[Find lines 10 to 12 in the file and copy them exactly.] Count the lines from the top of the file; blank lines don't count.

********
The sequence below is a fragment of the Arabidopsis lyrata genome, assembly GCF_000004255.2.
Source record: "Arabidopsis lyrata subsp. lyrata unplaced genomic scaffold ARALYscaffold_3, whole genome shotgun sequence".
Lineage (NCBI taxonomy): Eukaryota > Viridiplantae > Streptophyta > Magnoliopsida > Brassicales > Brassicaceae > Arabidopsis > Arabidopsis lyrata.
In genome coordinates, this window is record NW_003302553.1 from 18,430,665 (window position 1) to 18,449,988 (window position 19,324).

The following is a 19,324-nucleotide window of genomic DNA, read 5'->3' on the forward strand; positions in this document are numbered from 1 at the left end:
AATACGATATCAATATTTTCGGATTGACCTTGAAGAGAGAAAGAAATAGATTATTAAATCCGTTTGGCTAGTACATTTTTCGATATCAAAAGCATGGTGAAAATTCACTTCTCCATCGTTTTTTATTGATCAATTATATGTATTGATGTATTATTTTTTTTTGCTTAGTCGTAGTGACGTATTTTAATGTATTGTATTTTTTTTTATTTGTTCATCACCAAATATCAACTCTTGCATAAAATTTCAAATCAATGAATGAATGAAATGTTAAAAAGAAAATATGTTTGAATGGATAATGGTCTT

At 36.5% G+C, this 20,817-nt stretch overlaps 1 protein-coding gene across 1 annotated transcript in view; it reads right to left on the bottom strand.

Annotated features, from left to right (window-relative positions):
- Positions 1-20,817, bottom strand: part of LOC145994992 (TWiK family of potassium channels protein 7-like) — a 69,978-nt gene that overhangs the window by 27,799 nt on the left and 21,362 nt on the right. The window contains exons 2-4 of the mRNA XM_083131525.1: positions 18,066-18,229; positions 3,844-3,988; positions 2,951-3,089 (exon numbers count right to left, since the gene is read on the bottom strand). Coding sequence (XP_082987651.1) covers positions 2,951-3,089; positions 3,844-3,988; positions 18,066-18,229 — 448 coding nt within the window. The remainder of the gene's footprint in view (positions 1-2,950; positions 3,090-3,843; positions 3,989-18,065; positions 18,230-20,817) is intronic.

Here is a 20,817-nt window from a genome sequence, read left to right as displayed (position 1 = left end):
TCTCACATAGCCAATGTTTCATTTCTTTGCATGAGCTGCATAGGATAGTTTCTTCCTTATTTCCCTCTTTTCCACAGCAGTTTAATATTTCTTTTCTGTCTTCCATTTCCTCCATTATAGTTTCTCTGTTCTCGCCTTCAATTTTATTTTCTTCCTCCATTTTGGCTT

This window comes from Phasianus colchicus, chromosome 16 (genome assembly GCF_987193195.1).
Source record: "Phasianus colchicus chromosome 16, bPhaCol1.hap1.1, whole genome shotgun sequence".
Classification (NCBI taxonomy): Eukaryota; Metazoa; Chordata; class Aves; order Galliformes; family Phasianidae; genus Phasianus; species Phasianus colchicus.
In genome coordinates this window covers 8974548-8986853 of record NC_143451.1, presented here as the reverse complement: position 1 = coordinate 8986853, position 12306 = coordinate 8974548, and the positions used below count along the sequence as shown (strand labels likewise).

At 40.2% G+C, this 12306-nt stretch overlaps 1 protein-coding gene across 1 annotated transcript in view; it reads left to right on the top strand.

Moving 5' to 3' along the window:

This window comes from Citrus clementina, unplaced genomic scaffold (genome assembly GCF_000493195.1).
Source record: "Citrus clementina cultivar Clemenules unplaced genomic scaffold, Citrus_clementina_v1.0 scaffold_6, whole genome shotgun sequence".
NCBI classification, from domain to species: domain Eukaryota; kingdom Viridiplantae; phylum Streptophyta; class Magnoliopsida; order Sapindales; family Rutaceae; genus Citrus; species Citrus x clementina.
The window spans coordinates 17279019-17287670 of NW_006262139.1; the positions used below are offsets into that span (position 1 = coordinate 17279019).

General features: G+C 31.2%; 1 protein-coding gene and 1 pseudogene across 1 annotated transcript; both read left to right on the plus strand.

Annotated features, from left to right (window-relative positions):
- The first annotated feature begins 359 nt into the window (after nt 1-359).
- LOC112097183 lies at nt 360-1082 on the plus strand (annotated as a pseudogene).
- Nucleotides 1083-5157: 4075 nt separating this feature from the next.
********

Here is a 20,817-nt window from a genome sequence, read left to right as displayed (position 1 = left end):
TCTCACATAGCCAATGTTTCATTTCTTTGCATGAGCTGCATAGGATAGTTTCTTCCTTATTTCCCTCTTTTCCACAGCAGTTTAATATTTCTTTTCTGTCTTCCATTTCCTCCATTATAGTTTCTCTGTTCTCGCCTTCAATTTTATTTTCTTCCTCCATTTTGGCTT

This window comes from Phasianus colchicus, chromosome 16 (genome assembly GCF_987193195.1).